3 items from 2015
Don’t ever underestimate the lethalness of a well-armed woman.
In “Everyly,” Salma Hayek plays a woman who is defending herself in her apartment upon waves of assassins sent by her ex, a mob boss.
In an exclusive phone interview, Latino-Review caught up with Hayek’s co-star, Jennifer Blanc-Biehn, to discuss about this shoot’em up action movie. She talked about Hayek, Lynch and the preparation involved in the film.
“Everyly” is currently available on iTunes and is in limited theater release at certain cities.
Latino-Review: You have a movie coming up called “Everly.” Could you tell my on why you were attracted to that film?
- Gig Patta
Joe Lynch has directed a number of films over the past eight years, including Wrong Turn 2: Dead End, Knights of Badassdom, and the “Zom-b-Movie” segment of 2011’s Chillerama anthology, but I’ve never felt like we’ve seen a film that was truly 100% his voice. That all changes, though, with Everly, his gut-punch love letter to the modern action film, a raucous and wickedly fun time that manages to be way more heartfelt and emotionally-charged than its over-the-top brutality and balls-out gunplay might otherwise suggest. It’s been a while since we’ve seen a truly badass female hero get her cinematic due, but everything about Lynch’s latest gets it just right.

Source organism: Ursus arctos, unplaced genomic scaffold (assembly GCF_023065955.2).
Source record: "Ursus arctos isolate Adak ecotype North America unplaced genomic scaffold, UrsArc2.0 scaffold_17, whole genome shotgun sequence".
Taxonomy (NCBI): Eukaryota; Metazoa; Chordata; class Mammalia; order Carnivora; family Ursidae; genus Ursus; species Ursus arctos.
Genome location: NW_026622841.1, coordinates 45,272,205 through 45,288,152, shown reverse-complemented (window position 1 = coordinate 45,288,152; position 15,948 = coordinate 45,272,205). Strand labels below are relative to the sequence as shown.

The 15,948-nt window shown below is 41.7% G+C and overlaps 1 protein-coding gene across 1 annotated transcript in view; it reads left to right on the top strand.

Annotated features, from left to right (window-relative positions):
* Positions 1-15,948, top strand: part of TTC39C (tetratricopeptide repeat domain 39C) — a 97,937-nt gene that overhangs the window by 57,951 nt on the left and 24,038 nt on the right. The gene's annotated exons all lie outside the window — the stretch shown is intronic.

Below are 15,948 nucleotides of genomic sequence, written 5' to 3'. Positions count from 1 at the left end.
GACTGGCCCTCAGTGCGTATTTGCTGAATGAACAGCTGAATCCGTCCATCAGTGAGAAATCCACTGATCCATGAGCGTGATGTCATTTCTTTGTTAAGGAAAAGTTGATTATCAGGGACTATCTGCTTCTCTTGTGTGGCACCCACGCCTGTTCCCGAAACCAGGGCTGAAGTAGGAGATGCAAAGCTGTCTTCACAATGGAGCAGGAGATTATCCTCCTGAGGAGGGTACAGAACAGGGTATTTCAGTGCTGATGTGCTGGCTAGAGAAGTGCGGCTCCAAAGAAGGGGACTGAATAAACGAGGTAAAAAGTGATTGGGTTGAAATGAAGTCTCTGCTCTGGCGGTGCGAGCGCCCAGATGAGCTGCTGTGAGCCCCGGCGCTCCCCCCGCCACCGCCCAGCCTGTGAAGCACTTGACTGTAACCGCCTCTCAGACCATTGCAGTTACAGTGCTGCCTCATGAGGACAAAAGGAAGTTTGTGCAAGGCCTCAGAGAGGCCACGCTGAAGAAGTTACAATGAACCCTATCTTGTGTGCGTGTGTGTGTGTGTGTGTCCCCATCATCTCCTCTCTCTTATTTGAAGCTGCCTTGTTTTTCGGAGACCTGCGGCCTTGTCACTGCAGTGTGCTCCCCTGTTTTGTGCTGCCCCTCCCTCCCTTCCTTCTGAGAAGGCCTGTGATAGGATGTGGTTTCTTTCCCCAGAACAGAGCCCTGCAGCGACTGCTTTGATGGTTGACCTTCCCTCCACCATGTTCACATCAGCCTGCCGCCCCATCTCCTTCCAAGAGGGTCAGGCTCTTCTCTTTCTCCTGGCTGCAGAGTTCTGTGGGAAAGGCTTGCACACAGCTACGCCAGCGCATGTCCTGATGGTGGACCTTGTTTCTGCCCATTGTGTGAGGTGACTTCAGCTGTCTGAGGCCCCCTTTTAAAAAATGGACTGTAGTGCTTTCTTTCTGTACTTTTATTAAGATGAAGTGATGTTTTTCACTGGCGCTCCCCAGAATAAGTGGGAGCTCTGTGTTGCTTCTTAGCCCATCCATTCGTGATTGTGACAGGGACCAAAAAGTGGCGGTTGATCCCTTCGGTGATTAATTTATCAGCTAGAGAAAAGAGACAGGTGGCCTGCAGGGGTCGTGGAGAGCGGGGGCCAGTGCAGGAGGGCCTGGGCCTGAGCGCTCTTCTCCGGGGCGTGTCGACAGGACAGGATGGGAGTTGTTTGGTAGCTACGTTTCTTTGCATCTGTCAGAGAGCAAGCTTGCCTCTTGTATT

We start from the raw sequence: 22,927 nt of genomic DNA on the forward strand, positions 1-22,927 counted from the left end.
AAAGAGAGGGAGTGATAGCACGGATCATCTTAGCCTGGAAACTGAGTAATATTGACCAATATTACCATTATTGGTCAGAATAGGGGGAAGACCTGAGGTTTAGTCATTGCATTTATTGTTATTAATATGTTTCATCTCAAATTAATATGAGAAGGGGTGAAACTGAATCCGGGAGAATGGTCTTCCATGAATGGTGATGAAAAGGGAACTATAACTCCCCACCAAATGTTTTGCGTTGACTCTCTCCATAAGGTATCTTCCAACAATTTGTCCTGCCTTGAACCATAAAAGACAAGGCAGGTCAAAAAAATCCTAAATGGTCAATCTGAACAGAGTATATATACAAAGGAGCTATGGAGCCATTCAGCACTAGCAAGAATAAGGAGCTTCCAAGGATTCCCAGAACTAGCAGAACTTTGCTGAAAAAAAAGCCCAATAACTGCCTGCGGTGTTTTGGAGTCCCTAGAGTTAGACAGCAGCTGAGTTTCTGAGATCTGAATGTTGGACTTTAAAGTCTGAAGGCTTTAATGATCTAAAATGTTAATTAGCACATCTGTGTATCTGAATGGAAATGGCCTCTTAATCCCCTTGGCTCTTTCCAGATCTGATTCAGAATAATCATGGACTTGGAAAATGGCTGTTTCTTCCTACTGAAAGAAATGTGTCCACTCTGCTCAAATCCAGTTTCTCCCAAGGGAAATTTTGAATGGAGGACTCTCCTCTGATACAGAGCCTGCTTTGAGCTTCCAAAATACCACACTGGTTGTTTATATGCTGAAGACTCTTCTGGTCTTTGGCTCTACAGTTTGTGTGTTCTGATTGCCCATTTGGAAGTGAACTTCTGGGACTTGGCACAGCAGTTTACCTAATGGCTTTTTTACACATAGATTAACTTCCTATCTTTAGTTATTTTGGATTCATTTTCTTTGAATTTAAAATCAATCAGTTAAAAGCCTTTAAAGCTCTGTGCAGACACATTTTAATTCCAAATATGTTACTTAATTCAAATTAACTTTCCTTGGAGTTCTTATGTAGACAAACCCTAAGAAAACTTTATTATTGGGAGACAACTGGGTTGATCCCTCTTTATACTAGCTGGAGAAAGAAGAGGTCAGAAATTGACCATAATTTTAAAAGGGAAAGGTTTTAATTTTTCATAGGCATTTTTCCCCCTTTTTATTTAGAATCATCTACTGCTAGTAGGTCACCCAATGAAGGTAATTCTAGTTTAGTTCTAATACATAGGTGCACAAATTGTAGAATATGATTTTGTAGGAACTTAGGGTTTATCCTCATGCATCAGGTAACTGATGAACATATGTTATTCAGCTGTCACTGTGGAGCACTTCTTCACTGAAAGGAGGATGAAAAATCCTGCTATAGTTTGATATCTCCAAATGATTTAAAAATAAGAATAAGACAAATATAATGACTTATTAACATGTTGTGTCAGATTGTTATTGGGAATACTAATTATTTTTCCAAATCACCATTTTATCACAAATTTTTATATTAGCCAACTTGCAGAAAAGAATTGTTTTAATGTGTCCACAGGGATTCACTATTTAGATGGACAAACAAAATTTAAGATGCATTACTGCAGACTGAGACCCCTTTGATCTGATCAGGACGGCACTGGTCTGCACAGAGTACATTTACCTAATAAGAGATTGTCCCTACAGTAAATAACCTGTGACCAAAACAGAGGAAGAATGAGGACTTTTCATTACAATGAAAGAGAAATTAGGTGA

In Everly, we meet the titular prostitute (Salma Hayek) on Christmas Eve right after she’s been subjected to a brutal gang-rape orchestrated by a Yakuza mob boss who isn’t thrilled with her recent betrayal of him and his organization. »
- Heather Wixson
Writer/director Joe Lynch has distinguished his filmmaking career by taking projects that are fairly different than one another. From the underrated Wrong Turn 2: Dead End (2007) to Knights of Badassdom (2013), and finally to this year’s Everly, Lynch seems determined to keep himself fresh by not sticking to a single genre. Everly, which stars Salma Hayek as a woman trapped in her apartment while her Yakuza boyfriend sends a legion of killers to murder her before she can talk to the FBI, is Lynch’s latest exercise in stylish genre filmmaking.
david j. moore: You’ve dabbled in different genres. I remember when I saw Wrong Turn 2, I was pretty surprised that it was as good as it was.
Joe Lynch: It kind of snuck up on people. They were expecting it to be a straight-to-video knock off of the original film, »
- Gary Collinson
3 items from 2015
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